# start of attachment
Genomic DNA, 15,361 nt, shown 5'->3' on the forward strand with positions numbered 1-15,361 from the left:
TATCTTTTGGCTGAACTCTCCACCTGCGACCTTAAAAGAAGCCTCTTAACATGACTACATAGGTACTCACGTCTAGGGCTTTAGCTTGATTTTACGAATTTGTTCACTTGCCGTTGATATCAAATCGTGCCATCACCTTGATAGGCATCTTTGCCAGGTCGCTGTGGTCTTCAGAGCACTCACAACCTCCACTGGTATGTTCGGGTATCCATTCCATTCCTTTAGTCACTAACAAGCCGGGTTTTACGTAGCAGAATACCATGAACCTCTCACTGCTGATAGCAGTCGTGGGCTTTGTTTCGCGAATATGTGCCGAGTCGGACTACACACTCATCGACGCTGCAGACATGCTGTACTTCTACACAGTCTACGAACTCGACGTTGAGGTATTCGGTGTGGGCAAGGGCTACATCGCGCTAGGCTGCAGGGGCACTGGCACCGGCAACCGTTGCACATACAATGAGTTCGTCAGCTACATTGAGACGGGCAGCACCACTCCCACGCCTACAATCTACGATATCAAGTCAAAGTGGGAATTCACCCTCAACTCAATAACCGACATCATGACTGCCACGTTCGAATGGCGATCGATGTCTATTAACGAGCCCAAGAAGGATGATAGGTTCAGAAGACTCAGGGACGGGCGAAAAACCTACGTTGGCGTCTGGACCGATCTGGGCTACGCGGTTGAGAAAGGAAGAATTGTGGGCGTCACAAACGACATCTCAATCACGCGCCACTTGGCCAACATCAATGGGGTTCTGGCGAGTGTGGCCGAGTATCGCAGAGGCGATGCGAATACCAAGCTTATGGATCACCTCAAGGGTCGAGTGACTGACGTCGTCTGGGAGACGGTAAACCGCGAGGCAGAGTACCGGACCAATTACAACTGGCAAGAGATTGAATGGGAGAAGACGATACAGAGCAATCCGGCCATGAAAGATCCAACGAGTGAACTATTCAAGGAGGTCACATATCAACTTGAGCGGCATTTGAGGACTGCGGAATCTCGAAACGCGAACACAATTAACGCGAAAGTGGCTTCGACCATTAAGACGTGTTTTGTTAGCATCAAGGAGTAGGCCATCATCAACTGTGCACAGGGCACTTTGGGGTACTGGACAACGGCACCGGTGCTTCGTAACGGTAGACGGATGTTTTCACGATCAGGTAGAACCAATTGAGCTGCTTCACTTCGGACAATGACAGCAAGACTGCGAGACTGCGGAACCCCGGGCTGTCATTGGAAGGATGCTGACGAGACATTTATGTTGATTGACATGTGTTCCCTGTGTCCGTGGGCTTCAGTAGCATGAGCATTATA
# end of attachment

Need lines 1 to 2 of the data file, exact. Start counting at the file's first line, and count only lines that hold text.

Genomic DNA, 15,361 nt, shown 5'->3' on the forward strand with positions numbered 1-15,361 from the left:
TATCTTTTGGCTGAACTCTCCACCTGCGACCTTAAAAGAAGCCTCTTAACATGACTACATAGGTACTCACGTCTAGGGCTTTAGCTTGATTTTACGAATTTGTTCACTTGCCGTTGATATCAAATCGTGCCATCACCTTGATAGGCATCTTTGCCAGGTCGCTGTGGTCTTCAGAGCACTCACAACCTCCACTGGTATGTTCGGGTATCCATTCCATTCCTTTAGTCACTAACAAGCCGGGTTTTACGTAGCAGAATACCATGAACCTCTCACTGCTGATAGCAGTCGTGGGCTTTGTTTCGCGAATATGTGCCGAGTCGGACTACACACTCATCGACGCTGCAGACATGCTGTACTTCTACACAGTCTACGAACTCGACGTTGAGGTATTCGGTGTGGGCAAGGGCTACATCGCGCTAGGCTGCAGGGGCACTGGCACCGGCAACCGTTGCACATACAATGAGTTCGTCAGCTACATTGAGACGGGCAGCACCACTCCCACGCCTACAATCTACGATATCAAGTCAAAGTGGGAATTCACCCTCAACTCAATAACCGACATCATGACTGCCACGTTCGAATGGCGATCGATGTCTATTAACGAGCCCAAGAAGGATGATAGGTTCAGAAGACTCAGGGACGGGCGAAAAACCTACGTTGGCGTCTGGACCGATCTGGGCTACGCGGTTGAGAAAGGAAGAATTGTGGGCGTCACAAACGACATCTCAATCACGCGCCACTTGGCCAACATCAATGGGGTTCTGGCGAGTGTGGCCGAGTATCGCAGAGGCGATGCGAATACCAAGCTTATGGATCACCTCAAGGGTCGAGTGACTGACGTCGTCTGGGAGACGGTAAACCGCGAGGCAGAGTACCGGACCAATTACAACTGGCAAGAGATTGAATGGGAGAAGACGATACAGAGCAATCCGGCCATGAAAGATCCAACGAGTGAACTATTCAAGGAGGTCACATATCAACTTGAGCGGCATTTGAGGACTGCGGAATCTCGAAACGCGAACACAATTAACGCGAAAGTGGCTTCGACCATTAAGACGTGTTTTGTTAGCATCAAGGAGTAGGCCATCATCAACTGTGCACAGGGCACTTTGGGGTACTGGACAACGGCACCGGTGCTTCGTAACGGTAGACGGATGTTTTCACGATCAGGTAGAACCAATTGAGCTGCTTCACTTCGGACAATGACAGCAAGACTGCGAGACTGCGGAACCCCGGGCTGTCATTGGAAGGATGCTGACGAGACATTTATGTTGATTGACATGTGTTCCCTGTGTCCGTGGGCTTCAGTAGCATGAGCATTATA